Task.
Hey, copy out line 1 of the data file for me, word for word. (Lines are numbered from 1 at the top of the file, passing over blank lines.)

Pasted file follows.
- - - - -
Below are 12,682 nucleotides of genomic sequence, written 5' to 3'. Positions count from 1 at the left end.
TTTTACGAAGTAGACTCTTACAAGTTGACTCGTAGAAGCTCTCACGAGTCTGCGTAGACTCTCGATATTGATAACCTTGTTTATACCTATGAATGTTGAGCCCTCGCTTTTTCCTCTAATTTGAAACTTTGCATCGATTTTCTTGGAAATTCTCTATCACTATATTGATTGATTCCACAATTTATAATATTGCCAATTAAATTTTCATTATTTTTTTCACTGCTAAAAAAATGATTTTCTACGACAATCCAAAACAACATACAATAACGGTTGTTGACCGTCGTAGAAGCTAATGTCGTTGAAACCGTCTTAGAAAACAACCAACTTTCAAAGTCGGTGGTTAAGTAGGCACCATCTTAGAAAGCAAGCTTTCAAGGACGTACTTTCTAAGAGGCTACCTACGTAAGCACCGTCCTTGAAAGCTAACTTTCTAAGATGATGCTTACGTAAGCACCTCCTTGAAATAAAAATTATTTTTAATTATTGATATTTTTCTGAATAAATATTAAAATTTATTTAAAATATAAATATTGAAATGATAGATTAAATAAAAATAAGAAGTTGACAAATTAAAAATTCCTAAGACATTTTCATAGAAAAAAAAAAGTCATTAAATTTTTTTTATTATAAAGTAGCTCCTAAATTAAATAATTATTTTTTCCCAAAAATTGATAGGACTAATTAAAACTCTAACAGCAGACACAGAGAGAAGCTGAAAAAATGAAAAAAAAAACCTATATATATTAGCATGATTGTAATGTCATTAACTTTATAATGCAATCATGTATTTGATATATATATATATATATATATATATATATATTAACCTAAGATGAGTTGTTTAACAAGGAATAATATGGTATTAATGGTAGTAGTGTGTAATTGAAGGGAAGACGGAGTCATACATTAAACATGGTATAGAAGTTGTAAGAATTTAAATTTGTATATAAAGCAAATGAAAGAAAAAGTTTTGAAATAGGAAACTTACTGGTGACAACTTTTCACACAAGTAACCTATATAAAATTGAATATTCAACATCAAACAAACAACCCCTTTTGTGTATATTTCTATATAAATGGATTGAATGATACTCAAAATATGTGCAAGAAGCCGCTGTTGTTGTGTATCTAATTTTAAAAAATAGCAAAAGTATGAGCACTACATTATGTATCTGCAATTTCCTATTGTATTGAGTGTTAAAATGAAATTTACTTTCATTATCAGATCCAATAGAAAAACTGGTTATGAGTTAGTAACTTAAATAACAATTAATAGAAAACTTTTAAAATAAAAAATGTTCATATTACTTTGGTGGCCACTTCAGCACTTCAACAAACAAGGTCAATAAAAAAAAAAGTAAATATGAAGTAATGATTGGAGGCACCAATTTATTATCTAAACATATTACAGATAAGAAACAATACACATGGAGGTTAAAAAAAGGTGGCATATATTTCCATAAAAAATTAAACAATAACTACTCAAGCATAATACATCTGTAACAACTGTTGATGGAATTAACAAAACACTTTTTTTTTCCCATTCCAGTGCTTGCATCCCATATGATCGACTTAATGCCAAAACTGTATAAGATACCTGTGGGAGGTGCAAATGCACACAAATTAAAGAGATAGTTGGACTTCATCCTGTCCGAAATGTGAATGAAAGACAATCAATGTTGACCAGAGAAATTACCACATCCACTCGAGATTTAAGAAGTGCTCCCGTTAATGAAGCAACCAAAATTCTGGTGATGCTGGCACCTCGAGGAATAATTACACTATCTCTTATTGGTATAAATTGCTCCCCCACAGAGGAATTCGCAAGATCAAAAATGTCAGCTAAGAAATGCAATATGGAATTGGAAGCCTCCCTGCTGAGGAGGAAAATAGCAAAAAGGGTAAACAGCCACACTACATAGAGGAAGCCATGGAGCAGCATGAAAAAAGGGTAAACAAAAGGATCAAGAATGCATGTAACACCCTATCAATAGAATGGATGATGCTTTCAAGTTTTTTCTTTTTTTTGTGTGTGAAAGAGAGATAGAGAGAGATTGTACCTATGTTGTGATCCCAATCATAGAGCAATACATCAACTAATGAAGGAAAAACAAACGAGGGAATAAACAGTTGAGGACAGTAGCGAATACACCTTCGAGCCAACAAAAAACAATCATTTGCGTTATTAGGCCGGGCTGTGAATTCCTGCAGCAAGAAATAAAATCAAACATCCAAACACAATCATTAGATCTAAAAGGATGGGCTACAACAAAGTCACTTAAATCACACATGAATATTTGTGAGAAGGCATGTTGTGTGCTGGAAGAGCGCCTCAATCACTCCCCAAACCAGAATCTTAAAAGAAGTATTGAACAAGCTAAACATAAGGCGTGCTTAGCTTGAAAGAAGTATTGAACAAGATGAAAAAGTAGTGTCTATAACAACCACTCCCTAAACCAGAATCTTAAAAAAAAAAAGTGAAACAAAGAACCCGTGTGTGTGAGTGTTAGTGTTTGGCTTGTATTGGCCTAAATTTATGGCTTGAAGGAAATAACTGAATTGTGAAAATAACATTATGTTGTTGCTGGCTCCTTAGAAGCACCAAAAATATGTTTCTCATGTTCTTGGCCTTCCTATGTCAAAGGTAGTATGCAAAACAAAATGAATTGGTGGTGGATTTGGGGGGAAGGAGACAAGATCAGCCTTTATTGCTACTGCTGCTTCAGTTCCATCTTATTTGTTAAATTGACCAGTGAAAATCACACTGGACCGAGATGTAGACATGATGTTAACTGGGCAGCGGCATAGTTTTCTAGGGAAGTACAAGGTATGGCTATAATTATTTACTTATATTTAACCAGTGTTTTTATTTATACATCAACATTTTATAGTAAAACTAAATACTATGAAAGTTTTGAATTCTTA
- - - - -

Below are 12,682 nucleotides of genomic sequence, written 5' to 3'. Positions count from 1 at the left end.